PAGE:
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Interview: Pink Floyd's Nick Mason, Engineer John Leckie Discuss the Making of 'Meddle'

Interview: Pink Floyd's Nick Mason, Engineer John Leckie Discuss the Making of 'Meddle'

Although Pink Floyd had worked on long-form pieces before, “Echoes” was a bit of a departure for them. Songs like “Interstellar Overdrive” and “A Saucerful of Secrets” came from the Syd era, when the band was more improvisational, and they were essentially extended jams. “Echoes” was different, however: it incorporated several ideas, different passages and moods, but it was a structured and planned song.

Its creation involved trial and error. A lot was thrown out, but it was a song with a final, almost definitive form. The version Pink Floyd performed in the 1972 film Live at Pompeii and during their BBC sessions isn’t markedly different to the version on Meddle. By comparison, “Interstellar Overdrive” was never the same twice, particularly in the Syd era.

“ ‘Echoes,’ for me, is the quintessential, ultimate epic,” Steven Wilson says. “It just has a perfect shape. They hadn’t tried to cram too many ideas into it, so it still has a lot of room for building up and breaking down and improvisation, and it has that lovely song sequence that book-ends the piece.”

“I’m sure that one of the reasons that they did ‘Echoes’ was because of Roy Harper,” Leckie says. An influential British folk and rock guitarist, Harper had just released Stormcock, his groundbreaking 1971 that includes four epic acoustic songs, all between seven and 13 minutes long.

“They shared management with Roy, and he was a big mate of the band. He was always around and he was working on Stormcock. I’d worked with Roy and I think that played a big part in my being hired for Meddle.” Harper, of course, would later join the band on Wish You Were Here to sing “Have a Cigar.”

Regarding “Echoes,” Mason says, “I don’t think it was any kind of one-upmanship with Roy. Roy was extraordinary. I loved the fact that he could do a song differently every time. We quickly worked out that doing a song like ‘Echoes’ was comparatively easy because of the repetition. Listening to it now, it sounds a bit overlong—something could be chopped out of it, which would make a better piece.”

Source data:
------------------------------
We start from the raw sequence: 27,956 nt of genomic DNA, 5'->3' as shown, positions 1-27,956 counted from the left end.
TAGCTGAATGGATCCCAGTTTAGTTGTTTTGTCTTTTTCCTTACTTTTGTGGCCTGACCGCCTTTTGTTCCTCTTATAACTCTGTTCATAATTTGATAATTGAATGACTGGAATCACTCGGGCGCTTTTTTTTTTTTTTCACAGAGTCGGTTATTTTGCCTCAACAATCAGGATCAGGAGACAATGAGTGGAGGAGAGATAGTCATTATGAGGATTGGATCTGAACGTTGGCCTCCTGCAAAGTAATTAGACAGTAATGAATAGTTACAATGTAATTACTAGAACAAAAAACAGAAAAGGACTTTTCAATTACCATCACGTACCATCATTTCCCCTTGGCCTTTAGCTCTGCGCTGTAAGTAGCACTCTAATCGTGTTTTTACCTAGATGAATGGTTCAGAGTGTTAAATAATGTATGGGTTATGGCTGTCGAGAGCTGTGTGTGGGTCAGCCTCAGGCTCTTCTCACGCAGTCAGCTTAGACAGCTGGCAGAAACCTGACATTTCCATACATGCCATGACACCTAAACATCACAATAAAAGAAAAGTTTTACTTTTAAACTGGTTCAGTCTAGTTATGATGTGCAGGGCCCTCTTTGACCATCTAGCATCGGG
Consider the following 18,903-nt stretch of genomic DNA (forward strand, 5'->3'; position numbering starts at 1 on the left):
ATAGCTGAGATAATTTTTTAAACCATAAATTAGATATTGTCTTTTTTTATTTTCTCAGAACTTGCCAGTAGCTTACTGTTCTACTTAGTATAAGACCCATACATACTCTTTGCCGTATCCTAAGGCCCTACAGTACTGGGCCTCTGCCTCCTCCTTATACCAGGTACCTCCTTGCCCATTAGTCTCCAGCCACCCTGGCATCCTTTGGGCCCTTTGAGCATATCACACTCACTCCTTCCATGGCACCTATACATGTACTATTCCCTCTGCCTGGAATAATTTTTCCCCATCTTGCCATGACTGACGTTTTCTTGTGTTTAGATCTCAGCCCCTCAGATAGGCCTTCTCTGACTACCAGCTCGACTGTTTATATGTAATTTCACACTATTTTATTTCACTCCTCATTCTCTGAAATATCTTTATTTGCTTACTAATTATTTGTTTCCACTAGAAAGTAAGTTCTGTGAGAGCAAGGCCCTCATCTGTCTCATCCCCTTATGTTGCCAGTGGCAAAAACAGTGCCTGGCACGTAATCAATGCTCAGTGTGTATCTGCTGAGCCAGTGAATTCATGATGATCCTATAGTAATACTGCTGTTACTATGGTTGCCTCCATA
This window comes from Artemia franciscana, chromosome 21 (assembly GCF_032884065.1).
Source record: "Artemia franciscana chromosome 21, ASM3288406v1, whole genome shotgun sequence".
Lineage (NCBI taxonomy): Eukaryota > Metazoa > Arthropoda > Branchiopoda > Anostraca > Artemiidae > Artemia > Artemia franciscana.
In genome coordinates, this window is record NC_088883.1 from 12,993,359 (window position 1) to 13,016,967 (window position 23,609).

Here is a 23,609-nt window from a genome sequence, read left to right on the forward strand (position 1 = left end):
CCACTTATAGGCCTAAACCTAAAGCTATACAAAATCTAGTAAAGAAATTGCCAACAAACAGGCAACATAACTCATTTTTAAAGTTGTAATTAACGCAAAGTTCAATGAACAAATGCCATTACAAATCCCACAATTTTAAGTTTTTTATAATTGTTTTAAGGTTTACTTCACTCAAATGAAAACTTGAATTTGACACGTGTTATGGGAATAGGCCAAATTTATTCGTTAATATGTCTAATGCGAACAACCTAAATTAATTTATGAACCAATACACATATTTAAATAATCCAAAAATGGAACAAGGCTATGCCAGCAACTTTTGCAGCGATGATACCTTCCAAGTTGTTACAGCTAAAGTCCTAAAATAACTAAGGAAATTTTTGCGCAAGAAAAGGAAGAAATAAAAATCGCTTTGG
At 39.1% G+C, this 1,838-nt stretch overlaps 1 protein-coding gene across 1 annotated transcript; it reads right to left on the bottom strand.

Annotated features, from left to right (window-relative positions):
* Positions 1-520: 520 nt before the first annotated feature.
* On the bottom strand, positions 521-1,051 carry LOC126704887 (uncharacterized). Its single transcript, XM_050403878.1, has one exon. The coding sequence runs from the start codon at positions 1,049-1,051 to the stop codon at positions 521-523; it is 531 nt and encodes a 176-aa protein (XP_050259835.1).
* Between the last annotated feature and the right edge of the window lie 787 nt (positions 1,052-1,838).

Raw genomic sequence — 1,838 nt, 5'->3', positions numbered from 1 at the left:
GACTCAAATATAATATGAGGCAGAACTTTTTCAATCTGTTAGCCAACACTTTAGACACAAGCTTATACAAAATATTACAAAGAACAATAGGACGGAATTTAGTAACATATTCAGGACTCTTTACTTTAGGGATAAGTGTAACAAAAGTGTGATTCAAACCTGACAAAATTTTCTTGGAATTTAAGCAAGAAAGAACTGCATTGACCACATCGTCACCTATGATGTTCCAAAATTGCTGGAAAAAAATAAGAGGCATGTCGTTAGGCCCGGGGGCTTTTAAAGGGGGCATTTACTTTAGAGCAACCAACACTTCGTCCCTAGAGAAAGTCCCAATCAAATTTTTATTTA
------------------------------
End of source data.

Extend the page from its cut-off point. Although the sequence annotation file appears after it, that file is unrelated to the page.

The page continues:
Meddle also includes three absolutely perfect short songs: “One of These Days,” “A Pillow of Winds” and “Fearless,” which includes the fans of the Liverpool Football Club singing “You’ll Never Walk Alone,” a Rodgers and Hammerstein tune that became the club’s anthem. “ ‘Fearless’ is still the one that everyone in Liverpool plays,” Leckie says. “Not just for the football chant but those churning acoustic guitars. That’s the one that the La’s and all those bands tell you is the classic Pink Floyd track.”

Waters played the acoustic guitar parts on the track, using an open tuning, which gives the song its ringing quality. It’s a sound that surfaced in the work of Eighties-era bands like Echo & the Bunnymen and the Teardrop Explodes. It’s also a song that has been covered by a wide range of artists, from ex-Marillion frontman Fish to the Black Crowes by way of Midwestern indie slowcore band Low.

The track “A Pillow of Winds” is a fairly straight love song, a pastoral type of composition in a style that Pink Floyd had toyed with before in late-Sixties songs like “Julia Dream” and “Grantchester Meadows.” According to Mason, the title was inspired by a suit in the game mahjong, which he and Gilmour and their respective partners used to play while on holiday together.

Of the songs on Meddle, “San Tropez” is the only one that was not composed collaboratively; it was written by Waters, who brought it to the studio in a completed form. As for the bluesy “Seamus,” it was named for the dog whose howling is featured on it, a hound owned by former Small Faces singer/guitarist Steve Marriott, who at the time was a member of Humble Pie. According to Leckie, “Steve would always be around the studio. They noticed that the dog would start barking in tune with the music.”